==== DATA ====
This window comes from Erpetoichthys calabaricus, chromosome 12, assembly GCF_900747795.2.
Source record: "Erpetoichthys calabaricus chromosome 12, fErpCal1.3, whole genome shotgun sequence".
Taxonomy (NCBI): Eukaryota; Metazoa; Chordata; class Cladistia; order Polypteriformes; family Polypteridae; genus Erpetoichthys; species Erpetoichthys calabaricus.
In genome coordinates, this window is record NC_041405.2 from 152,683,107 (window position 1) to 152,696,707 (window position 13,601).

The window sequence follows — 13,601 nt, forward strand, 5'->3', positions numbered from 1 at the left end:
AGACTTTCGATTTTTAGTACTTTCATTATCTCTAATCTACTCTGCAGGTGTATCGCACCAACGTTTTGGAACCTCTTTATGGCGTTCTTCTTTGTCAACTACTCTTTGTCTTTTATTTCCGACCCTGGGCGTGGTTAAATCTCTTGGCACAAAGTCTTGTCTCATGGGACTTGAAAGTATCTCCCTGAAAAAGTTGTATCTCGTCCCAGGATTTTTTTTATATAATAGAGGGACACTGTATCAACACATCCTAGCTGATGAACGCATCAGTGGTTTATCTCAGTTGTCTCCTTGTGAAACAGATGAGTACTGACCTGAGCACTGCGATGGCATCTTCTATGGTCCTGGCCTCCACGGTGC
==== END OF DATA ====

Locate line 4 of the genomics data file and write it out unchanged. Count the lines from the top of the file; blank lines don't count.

In genome coordinates, this window is record NC_041405.2 from 152,683,107 (window position 1) to 152,696,707 (window position 13,601).